Tuesday, July 22


I participate in a number of on-line discussion groups about childbirth. It has become something of a passion of mine. Most of these groups have some sort of loss forum, set aside to discuss and remember miscarriages, stillbirths, and other children who have passed on. I tend not to hang out in these areas very much, simply because it is heart wrenching. Once in a while, though, questions about miscarriage make it into the main discussions as well. A question was posted recently that I found quite intriguing.

A woman had experienced multiple miscarriages. One had been medically induced. She had experienced terrible pain on each occasion. Now, she is expecting again. She has made it through the treacherous first trimester and she is starting to think about her birthing options.

"What is the pain like?" she asked. "How does birth compare to miscarriage? Do I have any chance of having an unmedicated birth?"

It got me thinking. I've had one unmedicated birth and two early miscarriages. The first miscarriage, I hadn't realized was happening. The second, I was aware throughout.

In my experience, the biggest differences between the two have been time and attitude. Both miscarriages took several hours of sharp pain, but it was only the sharp pain I was aware of. My daughter's birth started out slowly, and more gently. The contractions got harder and stronger, and, yes, quite painful, but not until the end. In the case of the miscarriages, it was as if all I felt was the very end.

My focus was different in each case, as well. During the birth, I was focused on not being in pain anymore, but I was overwhelmed with the sense of giving birth to my child. I'd prepared for months. I'd gone to classes. This was it! I was scared, excited, and (I thought) ready.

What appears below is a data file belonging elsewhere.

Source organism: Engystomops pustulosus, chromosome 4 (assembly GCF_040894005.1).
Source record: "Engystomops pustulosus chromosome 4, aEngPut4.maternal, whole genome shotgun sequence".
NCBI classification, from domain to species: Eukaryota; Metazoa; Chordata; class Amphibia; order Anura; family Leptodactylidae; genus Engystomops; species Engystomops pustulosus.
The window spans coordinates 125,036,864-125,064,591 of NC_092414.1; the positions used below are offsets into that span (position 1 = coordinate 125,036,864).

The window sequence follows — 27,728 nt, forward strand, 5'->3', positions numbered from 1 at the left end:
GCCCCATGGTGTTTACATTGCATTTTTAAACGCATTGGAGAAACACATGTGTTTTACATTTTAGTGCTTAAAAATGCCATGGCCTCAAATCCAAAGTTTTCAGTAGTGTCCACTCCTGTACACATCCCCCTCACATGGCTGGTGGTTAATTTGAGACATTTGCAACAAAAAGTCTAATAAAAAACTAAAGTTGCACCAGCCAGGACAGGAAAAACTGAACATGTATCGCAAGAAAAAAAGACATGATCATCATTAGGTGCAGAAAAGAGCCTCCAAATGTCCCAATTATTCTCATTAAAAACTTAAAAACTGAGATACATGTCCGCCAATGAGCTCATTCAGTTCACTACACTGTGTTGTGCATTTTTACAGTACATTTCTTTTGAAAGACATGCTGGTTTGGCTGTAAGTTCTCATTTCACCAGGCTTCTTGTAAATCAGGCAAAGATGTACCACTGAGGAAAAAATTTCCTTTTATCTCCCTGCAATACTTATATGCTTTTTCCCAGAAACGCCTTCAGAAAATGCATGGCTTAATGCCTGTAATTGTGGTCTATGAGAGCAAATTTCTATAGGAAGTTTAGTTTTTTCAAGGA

During my first miscarriage, I hadn't known I was pregnant. I was expecting my period about that time and was surprised by the strength of the "menstrual cramps" that month. It wasn't until days later that I could look back and recognize what the intense pain had really been. Because of my ignorance, I did not have any emotions attached to the physical pain. It just hurt. I took some Excedrin and curled up in bed.

My second miscarriage came just days after a faintly positive pregnancy test. I was not terribly surprised. I'd been spotting even before I tested, so I knew already miscarriage was a distinct possibility. The physical pain was not as severe as the first time (I was only about half as far along), but emotionally, I knew I was losing my baby.

I try to imagine what it would be like to have experienced this all in reverse. To have only known the pain, but not the joy. I'm not sure I can. My heart goes out to the women for whom pain is their only experience, yet are trying again, believing, hoping in the joy they have yet to know. I wonder, if I'd only had the pain first, would I have the strength to hope?


  1. Interesting question. I think part of the pain of miscarriage is emotional. When labor results in a baby the pain has a purpose and you don't "forget it" like my mom told me, but you (and you anesteseologist- sp) work through it.
    Though, I will admit that the pain I experienced with a 2nd trimester miscarriage where I had started to hemorrage was hands-down the most awful pain I've ever been in.

  2. It's amazing how God keeps on filling us up with His grace. I never thought I could have endured so much pain (mostly emotional, but physical too) over so many years, yet I do have the strength to hope! It is so hard to wait and often even harder to hold on to hope. I'm so thankful that God's power is made perfect in my weakness. (2 Corinthians 12:9)


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